CITES Seals Needed for Bobcat and River Otter in West Virginia
The West Virginia Division of Natural Resources (DNR) advises trappers and hunters to obtain a CITES seal for each bobcat and river otter pelt from animals harvested in West Virginia. The plastic seal is necessary only if the pelts will be shipped out of the state. Federal law requires the seal on all bobcat and river otter pelts if they will eventually be shipped to international markets such as those in Canada. The seals must be obtained from the state in which the animals were harvested.
CITES stands for the Convention on International Trade for Endangered Species. Bobcats and river otters are not endangered species; however, they may be confused with similar looking species that can be found on the international market.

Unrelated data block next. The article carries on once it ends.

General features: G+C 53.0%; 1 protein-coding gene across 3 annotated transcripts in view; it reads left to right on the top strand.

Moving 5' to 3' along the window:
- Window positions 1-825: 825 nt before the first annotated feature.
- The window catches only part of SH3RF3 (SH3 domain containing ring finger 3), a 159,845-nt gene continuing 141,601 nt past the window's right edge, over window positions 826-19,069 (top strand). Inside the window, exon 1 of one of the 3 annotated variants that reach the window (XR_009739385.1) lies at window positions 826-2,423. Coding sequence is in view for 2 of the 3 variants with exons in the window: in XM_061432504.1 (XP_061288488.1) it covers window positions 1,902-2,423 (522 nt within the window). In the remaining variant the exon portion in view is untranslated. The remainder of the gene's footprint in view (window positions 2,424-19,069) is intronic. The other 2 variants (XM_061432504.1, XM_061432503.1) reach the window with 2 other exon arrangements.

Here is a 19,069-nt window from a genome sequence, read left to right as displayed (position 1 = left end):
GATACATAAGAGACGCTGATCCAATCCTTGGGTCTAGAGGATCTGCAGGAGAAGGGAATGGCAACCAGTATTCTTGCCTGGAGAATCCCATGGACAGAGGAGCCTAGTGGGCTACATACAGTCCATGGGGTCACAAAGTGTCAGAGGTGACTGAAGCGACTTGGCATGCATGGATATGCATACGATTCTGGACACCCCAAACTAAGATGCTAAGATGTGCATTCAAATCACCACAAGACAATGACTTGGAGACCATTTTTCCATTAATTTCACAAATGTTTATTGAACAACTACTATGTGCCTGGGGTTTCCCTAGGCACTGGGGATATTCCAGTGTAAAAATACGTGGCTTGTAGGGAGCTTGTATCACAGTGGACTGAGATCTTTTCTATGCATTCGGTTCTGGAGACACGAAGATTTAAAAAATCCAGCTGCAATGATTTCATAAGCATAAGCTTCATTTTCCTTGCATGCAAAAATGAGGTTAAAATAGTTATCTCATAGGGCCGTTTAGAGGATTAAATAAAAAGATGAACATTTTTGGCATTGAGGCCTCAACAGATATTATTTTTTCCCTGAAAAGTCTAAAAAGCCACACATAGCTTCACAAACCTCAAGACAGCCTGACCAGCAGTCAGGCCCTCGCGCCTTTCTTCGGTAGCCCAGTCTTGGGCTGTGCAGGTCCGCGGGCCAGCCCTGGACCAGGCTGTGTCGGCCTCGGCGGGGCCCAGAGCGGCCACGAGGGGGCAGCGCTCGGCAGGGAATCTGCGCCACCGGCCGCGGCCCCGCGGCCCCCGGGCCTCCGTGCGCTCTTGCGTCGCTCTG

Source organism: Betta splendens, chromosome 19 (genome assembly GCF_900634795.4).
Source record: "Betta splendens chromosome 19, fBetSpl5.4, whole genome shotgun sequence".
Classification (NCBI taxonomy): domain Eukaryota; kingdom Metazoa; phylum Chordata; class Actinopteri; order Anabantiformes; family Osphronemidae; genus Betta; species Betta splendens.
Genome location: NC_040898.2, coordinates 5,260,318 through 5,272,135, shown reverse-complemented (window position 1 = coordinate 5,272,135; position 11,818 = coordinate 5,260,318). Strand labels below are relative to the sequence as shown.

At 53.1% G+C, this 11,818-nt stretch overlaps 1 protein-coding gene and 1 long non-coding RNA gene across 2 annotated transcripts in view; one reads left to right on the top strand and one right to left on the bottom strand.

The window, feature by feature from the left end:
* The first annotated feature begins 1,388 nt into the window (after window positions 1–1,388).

CITES seals may be obtained from the DNR’s Elkins Operations Center and any DNR district office. It is recommended that hunters and trappers call ahead to ensure that personnel authorized to seal pelts will be available. DNR district offices are located at 1110 Railroad Street, Farmington; 1 Depot Street, Romney; West Virginia Wildlife Center, French Creek; 2006 Robert C. Byrd Drive, Beckley; 1163 Wildlife Road (McClintic Wildlife Management Area), Point Pleasant; and 2311 Ohio Avenue, Parkersburg.